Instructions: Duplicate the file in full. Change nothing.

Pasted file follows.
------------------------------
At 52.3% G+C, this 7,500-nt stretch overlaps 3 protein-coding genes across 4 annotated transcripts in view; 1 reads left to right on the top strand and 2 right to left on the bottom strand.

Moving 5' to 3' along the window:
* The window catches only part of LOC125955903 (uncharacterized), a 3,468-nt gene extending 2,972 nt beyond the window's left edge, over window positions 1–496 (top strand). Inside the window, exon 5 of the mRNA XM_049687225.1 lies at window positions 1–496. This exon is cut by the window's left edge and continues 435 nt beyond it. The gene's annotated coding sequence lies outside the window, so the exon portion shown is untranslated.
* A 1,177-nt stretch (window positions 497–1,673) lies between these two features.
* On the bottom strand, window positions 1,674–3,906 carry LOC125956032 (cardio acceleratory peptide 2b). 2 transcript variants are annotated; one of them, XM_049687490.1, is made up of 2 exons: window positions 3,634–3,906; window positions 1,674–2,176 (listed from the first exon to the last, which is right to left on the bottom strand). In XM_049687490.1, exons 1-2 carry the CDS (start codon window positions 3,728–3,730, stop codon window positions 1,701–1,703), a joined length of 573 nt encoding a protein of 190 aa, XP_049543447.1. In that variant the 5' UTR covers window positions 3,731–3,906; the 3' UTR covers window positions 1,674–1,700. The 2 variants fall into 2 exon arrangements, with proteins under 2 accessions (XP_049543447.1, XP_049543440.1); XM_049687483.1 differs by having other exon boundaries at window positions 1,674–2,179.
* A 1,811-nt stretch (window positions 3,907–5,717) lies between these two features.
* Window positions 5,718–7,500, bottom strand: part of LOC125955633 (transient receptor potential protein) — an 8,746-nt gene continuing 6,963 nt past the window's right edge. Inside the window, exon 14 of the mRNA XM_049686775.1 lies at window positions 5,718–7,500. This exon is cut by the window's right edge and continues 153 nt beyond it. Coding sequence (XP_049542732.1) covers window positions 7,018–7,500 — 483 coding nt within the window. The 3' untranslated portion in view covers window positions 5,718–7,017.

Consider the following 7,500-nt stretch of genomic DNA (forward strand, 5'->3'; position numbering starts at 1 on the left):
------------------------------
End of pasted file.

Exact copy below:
At 52.3% G+C, this 7,500-nt stretch overlaps 3 protein-coding genes across 4 annotated transcripts in view; 1 reads left to right on the top strand and 2 right to left on the bottom strand.

Moving 5' to 3' along the window:
* The window catches only part of LOC125955903 (uncharacterized), a 3,468-nt gene extending 2,972 nt beyond the window's left edge, over window positions 1–496 (top strand). Inside the window, exon 5 of the mRNA XM_049687225.1 lies at window positions 1–496. This exon is cut by the window's left edge and continues 435 nt beyond it. The gene's annotated coding sequence lies outside the window, so the exon portion shown is untranslated.
* A 1,177-nt stretch (window positions 497–1,673) lies between these two features.
* On the bottom strand, window positions 1,674–3,906 carry LOC125956032 (cardio acceleratory peptide 2b). 2 transcript variants are annotated; one of them, XM_049687490.1, is made up of 2 exons: window positions 3,634–3,906; window positions 1,674–2,176 (listed from the first exon to the last, which is right to left on the bottom strand). In XM_049687490.1, exons 1-2 carry the CDS (start codon window positions 3,728–3,730, stop codon window positions 1,701–1,703), a joined length of 573 nt encoding a protein of 190 aa, XP_049543447.1. In that variant the 5' UTR covers window positions 3,731–3,906; the 3' UTR covers window positions 1,674–1,700. The 2 variants fall into 2 exon arrangements, with proteins under 2 accessions (XP_049543447.1, XP_049543440.1); XM_049687483.1 differs by having other exon boundaries at window positions 1,674–2,179.
* A 1,811-nt stretch (window positions 3,907–5,717) lies between these two features.
* Window positions 5,718–7,500, bottom strand: part of LOC125955633 (transient receptor potential protein) — an 8,746-nt gene continuing 6,963 nt past the window's right edge. Inside the window, exon 14 of the mRNA XM_049686775.1 lies at window positions 5,718–7,500. This exon is cut by the window's right edge and continues 153 nt beyond it. Coding sequence (XP_049542732.1) covers window positions 7,018–7,500 — 483 coding nt within the window. The 3' untranslated portion in view covers window positions 5,718–7,017.

Consider the following 7,500-nt stretch of genomic DNA (forward strand, 5'->3'; position numbering starts at 1 on the left):